Darmon Richter

Darmon Richter is a travel writer, tour guide and researcher, with a particular interest in ideological architecture.

Darmon Richter

Darmon wrote his first short story, in school, at the age of seven. Back then he mostly wanted to be an astronaut… but being a writer was always a close second choice.

A year later, he began to discover an early love for underground spaces. During a camping trip with the local scouts, Darmon went off wandering and found the gaping concrete entrance to a storm drain. The troop leader was on the verge of calling the fire brigade by the time he crawled back out – soaking wet, covered in cobwebs, and utterly enthralled.

Since then, not much has changed. Darmon still enjoys crawling about in dirty drains, and he still reads books about ancient mysteries, outer space and time travel. He never achieved his dream of becoming an astronaut; but he’s quite enjoying Planet Earth for now, getting to know it better, one curiosity at a time.

These days, most of Darmon’s time is spent researching and writing new content for The Bohemian Blog. After leaving college he worked a long succession of strange and sometimes terrible jobs… any writing he did usually had to come out of sleep time. But now, this blog’s his job. Between Photography sales, running Tours, and the amazing people who sponsor his work through Patreon, he’s been able to focus entirely on doing what he loves.

Darmon still doesn’t sleep much, and The Bohemian Blog isn’t the only project he’s working on. In 2015 he began studying towards a PhD in communist-era monuments. He often contributes to other sites, and since 2017 he’s been writing Rasputina: a graphic novel about the daughter of Grigori Rasputin.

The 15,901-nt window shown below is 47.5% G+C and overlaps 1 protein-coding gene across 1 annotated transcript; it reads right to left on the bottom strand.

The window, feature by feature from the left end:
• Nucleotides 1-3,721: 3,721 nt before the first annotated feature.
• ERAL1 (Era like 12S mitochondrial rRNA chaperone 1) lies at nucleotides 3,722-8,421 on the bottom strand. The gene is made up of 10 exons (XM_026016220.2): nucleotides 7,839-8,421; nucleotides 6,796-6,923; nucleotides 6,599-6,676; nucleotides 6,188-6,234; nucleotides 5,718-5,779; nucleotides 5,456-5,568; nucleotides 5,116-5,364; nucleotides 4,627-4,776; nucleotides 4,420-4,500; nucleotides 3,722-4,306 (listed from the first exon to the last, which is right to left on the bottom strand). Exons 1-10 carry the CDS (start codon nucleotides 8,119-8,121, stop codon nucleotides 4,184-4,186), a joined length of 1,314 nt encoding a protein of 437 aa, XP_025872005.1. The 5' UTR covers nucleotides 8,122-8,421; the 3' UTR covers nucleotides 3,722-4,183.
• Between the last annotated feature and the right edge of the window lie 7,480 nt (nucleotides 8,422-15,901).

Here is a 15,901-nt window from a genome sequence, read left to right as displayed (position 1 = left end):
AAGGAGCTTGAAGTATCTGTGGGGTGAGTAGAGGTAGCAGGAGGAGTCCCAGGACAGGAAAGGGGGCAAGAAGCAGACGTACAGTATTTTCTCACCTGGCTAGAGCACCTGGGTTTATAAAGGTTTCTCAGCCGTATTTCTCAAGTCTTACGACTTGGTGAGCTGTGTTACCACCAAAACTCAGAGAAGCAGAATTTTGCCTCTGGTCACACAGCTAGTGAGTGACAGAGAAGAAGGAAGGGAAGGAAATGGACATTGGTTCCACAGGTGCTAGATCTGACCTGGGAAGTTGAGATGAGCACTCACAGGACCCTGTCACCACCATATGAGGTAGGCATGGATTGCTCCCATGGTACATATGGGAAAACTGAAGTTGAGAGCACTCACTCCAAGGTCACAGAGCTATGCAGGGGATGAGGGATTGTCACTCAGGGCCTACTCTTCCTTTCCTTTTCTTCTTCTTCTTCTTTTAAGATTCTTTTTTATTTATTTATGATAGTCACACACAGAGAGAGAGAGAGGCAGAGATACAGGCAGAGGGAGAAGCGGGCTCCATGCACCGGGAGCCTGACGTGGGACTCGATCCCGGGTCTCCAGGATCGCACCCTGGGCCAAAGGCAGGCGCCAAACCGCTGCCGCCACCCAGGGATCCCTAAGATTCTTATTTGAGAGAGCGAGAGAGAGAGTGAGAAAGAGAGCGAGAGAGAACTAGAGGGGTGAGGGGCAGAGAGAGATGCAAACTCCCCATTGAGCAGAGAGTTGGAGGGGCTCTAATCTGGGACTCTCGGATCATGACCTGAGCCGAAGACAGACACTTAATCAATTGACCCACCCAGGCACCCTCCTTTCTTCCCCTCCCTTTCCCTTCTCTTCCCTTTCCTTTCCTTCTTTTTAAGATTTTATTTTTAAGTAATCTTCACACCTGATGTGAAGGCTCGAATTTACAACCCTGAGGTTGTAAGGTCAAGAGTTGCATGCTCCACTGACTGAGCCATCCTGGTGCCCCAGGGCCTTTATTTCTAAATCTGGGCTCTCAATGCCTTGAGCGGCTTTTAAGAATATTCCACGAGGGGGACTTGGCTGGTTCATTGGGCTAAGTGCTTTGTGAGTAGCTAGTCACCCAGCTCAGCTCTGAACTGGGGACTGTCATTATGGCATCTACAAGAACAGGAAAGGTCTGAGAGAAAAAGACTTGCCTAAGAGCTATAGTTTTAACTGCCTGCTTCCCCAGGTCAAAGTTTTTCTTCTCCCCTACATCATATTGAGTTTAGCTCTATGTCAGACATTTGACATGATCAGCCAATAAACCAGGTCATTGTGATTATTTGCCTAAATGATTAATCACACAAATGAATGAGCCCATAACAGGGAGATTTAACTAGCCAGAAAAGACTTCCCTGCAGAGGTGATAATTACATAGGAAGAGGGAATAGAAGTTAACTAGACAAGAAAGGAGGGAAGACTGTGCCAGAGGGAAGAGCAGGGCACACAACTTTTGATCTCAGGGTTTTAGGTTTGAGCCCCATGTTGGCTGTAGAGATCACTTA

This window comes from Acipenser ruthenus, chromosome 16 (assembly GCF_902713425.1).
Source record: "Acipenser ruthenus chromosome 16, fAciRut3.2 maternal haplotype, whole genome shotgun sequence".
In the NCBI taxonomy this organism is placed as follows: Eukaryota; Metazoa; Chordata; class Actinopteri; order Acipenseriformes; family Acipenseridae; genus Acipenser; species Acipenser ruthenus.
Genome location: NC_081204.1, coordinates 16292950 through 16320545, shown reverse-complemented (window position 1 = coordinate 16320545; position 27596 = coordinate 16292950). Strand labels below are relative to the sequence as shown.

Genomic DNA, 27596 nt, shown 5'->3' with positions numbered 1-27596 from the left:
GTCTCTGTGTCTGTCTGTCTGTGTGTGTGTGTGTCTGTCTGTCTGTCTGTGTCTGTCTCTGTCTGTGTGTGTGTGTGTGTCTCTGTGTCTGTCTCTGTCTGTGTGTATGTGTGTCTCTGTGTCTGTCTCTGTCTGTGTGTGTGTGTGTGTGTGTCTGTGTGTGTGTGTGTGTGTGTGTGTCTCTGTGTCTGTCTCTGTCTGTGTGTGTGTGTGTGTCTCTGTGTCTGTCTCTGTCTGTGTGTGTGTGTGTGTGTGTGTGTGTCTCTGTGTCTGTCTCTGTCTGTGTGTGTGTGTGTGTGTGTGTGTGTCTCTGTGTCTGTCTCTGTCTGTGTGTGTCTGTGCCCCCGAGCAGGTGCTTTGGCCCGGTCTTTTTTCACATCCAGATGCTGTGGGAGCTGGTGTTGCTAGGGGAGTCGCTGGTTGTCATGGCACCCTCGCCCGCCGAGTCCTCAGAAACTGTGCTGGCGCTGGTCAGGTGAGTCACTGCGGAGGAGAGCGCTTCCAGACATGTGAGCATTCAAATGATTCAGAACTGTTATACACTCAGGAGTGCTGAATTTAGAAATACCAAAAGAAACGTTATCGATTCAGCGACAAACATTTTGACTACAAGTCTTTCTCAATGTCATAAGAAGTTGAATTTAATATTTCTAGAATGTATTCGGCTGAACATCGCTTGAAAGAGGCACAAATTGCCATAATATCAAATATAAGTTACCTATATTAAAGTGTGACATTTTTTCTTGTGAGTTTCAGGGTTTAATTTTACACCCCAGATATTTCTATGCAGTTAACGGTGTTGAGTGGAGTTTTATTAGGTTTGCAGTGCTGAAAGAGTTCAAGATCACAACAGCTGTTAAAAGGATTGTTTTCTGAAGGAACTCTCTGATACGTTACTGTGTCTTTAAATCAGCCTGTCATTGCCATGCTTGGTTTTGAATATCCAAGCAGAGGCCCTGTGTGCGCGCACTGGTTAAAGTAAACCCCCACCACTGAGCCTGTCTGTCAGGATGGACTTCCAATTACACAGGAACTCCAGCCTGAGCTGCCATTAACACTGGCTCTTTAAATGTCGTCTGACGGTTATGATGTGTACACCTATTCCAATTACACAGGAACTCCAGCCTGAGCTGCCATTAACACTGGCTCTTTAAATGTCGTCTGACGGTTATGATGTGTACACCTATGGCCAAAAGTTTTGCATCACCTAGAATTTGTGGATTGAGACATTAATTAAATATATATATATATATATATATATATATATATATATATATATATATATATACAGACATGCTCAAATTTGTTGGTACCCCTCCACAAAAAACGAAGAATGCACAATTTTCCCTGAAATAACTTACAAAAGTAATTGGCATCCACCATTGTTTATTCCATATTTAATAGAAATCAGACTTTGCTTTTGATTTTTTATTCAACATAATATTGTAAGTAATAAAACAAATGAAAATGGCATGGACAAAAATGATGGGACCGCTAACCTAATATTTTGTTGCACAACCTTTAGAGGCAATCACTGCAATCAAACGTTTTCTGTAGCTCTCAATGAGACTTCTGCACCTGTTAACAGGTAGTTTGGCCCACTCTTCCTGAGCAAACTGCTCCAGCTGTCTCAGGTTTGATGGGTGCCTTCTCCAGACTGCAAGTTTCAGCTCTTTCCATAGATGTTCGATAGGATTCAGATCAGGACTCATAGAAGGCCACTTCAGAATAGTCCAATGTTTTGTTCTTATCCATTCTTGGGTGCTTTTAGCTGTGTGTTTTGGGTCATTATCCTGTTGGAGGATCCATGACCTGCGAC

Guest Articles

Buzludzha Monument: The Conflicted Past and Uncertain Future of Bulgaria’s ‘Communist UFO’ | The Calvert Journal
The Misunderstood History of the Balkans’ Surreal War Memorials | Atlas Obscura
Cuba’s Abandoned Nuclear City (And the People Who Call it Home) | Foreign Affairs
The Essential Guide to Soviet Playgrounds | Atlas Obscura
Welcome to The World’s Largest Ghost City: Ordos, China | Gizmodo
What I Learned From Four Years on The Road | Rupert Wolfe Murray
The Subterranean Secrets of 10 Major World Cities | Urban Ghosts
Here’s What it’s Like to Trespass Underneath and Above London | Business Insider

 

In the Press

Briton Puts Bulgaria’s Communist Monuments Back Into Perspective | Balkan Insight
Why Bulgaria is the Best Country for Dark Tourism (German only) | Der Standard
You Can Play Pokémon in Radioactive Chernobyl | New York Post
In Pictures: A look Inside Abandoned Heyford US Air Force Base in Oxfordshire | The Telegraph
A Haunting Look at a Cold War-era Cuban Power Plant | New York Post
Urban Explorers Uncover Hidden Gems | The Sydney Morning Herald
Hidden Manchester: Urban Explorer’s Pictures of the City from the Rooftops and Tunnels | Manchester Evening News
An Extremely Creepy Tour of an Abandoned Soviet Monument in Bulgaria | io9
Haunting Pictures Reveal the Eerie Beauty of Chernobyl | BuzzFeed
Get a Peek at the World’s Biggest Ghost Town | Grist

 

Interviews

Red Tourism: the Ethics and Etiquette of Visiting Communist Sites | History Fangirl
Dark Tourism and Urban Exploration in Eastern Europe, North Korea and Beyond | Intrepid Times
What it’s like to visit the Chernobyl Exclusion Zone | The Independent
Fantast in Focus: Darmon Richter | The Thinker’s Garden
Urban Exploration, Dark Tourism (French only) | Voyageurs du Net

 

Photo Exhibitions

SOS BRUTALISM / Deutsches Architekturmuseum, Frankfurt, Germany / 7 October 2017 – 25 February 2018
Making a Difference / Centre Culturel de Rencontre “Neimënster”, Luxembourg / 5 – 30 October 2017

Recent Posts

Laguna Vere: Tbilisi’s Abandoned Soviet-era Sports Complex

Laguna Vere in Tbilisi, Georgia, was once the premier aquatic sports centre in the Caucasus.

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Novi Beograd: The Modernist Architecture of a Yugoslav Utopia

The Modernist towers, high-rises and extraordinary Brutalist blocks of 'New Belgrade.'

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